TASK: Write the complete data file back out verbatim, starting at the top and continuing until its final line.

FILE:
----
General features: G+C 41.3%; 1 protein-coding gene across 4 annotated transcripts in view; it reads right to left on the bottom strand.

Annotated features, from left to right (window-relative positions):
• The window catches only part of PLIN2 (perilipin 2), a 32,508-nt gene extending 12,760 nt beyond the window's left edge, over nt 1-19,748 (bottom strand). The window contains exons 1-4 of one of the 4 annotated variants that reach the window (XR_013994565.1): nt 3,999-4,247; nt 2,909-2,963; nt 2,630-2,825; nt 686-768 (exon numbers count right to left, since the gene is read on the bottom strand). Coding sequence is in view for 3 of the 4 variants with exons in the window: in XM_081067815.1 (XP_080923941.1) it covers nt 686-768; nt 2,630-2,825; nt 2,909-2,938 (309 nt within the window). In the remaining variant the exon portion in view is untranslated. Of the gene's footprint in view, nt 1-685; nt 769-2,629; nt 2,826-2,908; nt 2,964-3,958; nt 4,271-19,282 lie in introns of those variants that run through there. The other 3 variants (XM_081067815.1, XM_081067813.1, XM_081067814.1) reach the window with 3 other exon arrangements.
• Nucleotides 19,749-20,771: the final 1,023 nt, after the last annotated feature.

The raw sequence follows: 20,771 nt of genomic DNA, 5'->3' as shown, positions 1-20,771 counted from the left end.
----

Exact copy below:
General features: G+C 41.3%; 1 protein-coding gene across 4 annotated transcripts in view; it reads right to left on the bottom strand.

Annotated features, from left to right (window-relative positions):
• The window catches only part of PLIN2 (perilipin 2), a 32,508-nt gene extending 12,760 nt beyond the window's left edge, over nt 1-19,748 (bottom strand). The window contains exons 1-4 of one of the 4 annotated variants that reach the window (XR_013994565.1): nt 3,999-4,247; nt 2,909-2,963; nt 2,630-2,825; nt 686-768 (exon numbers count right to left, since the gene is read on the bottom strand). Coding sequence is in view for 3 of the 4 variants with exons in the window: in XM_081067815.1 (XP_080923941.1) it covers nt 686-768; nt 2,630-2,825; nt 2,909-2,938 (309 nt within the window). In the remaining variant the exon portion in view is untranslated. Of the gene's footprint in view, nt 1-685; nt 769-2,629; nt 2,826-2,908; nt 2,964-3,958; nt 4,271-19,282 lie in introns of those variants that run through there. The other 3 variants (XM_081067815.1, XM_081067813.1, XM_081067814.1) reach the window with 3 other exon arrangements.
• Nucleotides 19,749-20,771: the final 1,023 nt, after the last annotated feature.

The raw sequence follows: 20,771 nt of genomic DNA, 5'->3' as shown, positions 1-20,771 counted from the left end.